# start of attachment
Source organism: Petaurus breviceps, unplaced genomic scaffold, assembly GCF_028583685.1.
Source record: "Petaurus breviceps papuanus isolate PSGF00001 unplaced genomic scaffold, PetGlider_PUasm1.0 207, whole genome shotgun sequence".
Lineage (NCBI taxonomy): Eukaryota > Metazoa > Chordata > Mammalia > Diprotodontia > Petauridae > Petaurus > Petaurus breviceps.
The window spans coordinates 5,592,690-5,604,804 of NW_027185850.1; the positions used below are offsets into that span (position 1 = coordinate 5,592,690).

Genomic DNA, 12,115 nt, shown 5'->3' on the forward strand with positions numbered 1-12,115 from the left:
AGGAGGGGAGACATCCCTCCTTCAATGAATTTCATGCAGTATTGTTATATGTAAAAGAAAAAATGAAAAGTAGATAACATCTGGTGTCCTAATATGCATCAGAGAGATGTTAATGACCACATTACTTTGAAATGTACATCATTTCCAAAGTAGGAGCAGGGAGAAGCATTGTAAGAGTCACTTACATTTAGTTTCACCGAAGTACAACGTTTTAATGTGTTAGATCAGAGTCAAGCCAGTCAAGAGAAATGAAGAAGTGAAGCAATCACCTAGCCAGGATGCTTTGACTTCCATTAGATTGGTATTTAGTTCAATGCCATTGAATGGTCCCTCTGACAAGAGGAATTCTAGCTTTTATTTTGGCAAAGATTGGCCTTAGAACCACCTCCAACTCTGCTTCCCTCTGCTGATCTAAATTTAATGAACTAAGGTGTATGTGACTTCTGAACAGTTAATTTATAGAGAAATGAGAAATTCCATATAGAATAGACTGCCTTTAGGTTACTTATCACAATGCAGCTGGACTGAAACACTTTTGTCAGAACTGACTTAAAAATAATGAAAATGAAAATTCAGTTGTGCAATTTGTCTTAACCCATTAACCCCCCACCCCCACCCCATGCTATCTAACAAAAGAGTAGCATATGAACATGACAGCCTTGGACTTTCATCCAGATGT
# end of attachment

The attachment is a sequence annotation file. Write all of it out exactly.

Source organism: Petaurus breviceps, unplaced genomic scaffold, assembly GCF_028583685.1.
Source record: "Petaurus breviceps papuanus isolate PSGF00001 unplaced genomic scaffold, PetGlider_PUasm1.0 207, whole genome shotgun sequence".
Lineage (NCBI taxonomy): Eukaryota > Metazoa > Chordata > Mammalia > Diprotodontia > Petauridae > Petaurus > Petaurus breviceps.
The window spans coordinates 5,592,690-5,604,804 of NW_027185850.1; the positions used below are offsets into that span (position 1 = coordinate 5,592,690).

Genomic DNA, 12,115 nt, shown 5'->3' on the forward strand with positions numbered 1-12,115 from the left:
AGGAGGGGAGACATCCCTCCTTCAATGAATTTCATGCAGTATTGTTATATGTAAAAGAAAAAATGAAAAGTAGATAACATCTGGTGTCCTAATATGCATCAGAGAGATGTTAATGACCACATTACTTTGAAATGTACATCATTTCCAAAGTAGGAGCAGGGAGAAGCATTGTAAGAGTCACTTACATTTAGTTTCACCGAAGTACAACGTTTTAATGTGTTAGATCAGAGTCAAGCCAGTCAAGAGAAATGAAGAAGTGAAGCAATCACCTAGCCAGGATGCTTTGACTTCCATTAGATTGGTATTTAGTTCAATGCCATTGAATGGTCCCTCTGACAAGAGGAATTCTAGCTTTTATTTTGGCAAAGATTGGCCTTAGAACCACCTCCAACTCTGCTTCCCTCTGCTGATCTAAATTTAATGAACTAAGGTGTATGTGACTTCTGAACAGTTAATTTATAGAGAAATGAGAAATTCCATATAGAATAGACTGCCTTTAGGTTACTTATCACAATGCAGCTGGACTGAAACACTTTTGTCAGAACTGACTTAAAAATAATGAAAATGAAAATTCAGTTGTGCAATTTGTCTTAACCCATTAACCCCCCACCCCCACCCCATGCTATCTAACAAAAGAGTAGCATATGAACATGACAGCCTTGGACTTTCATCCAGATGT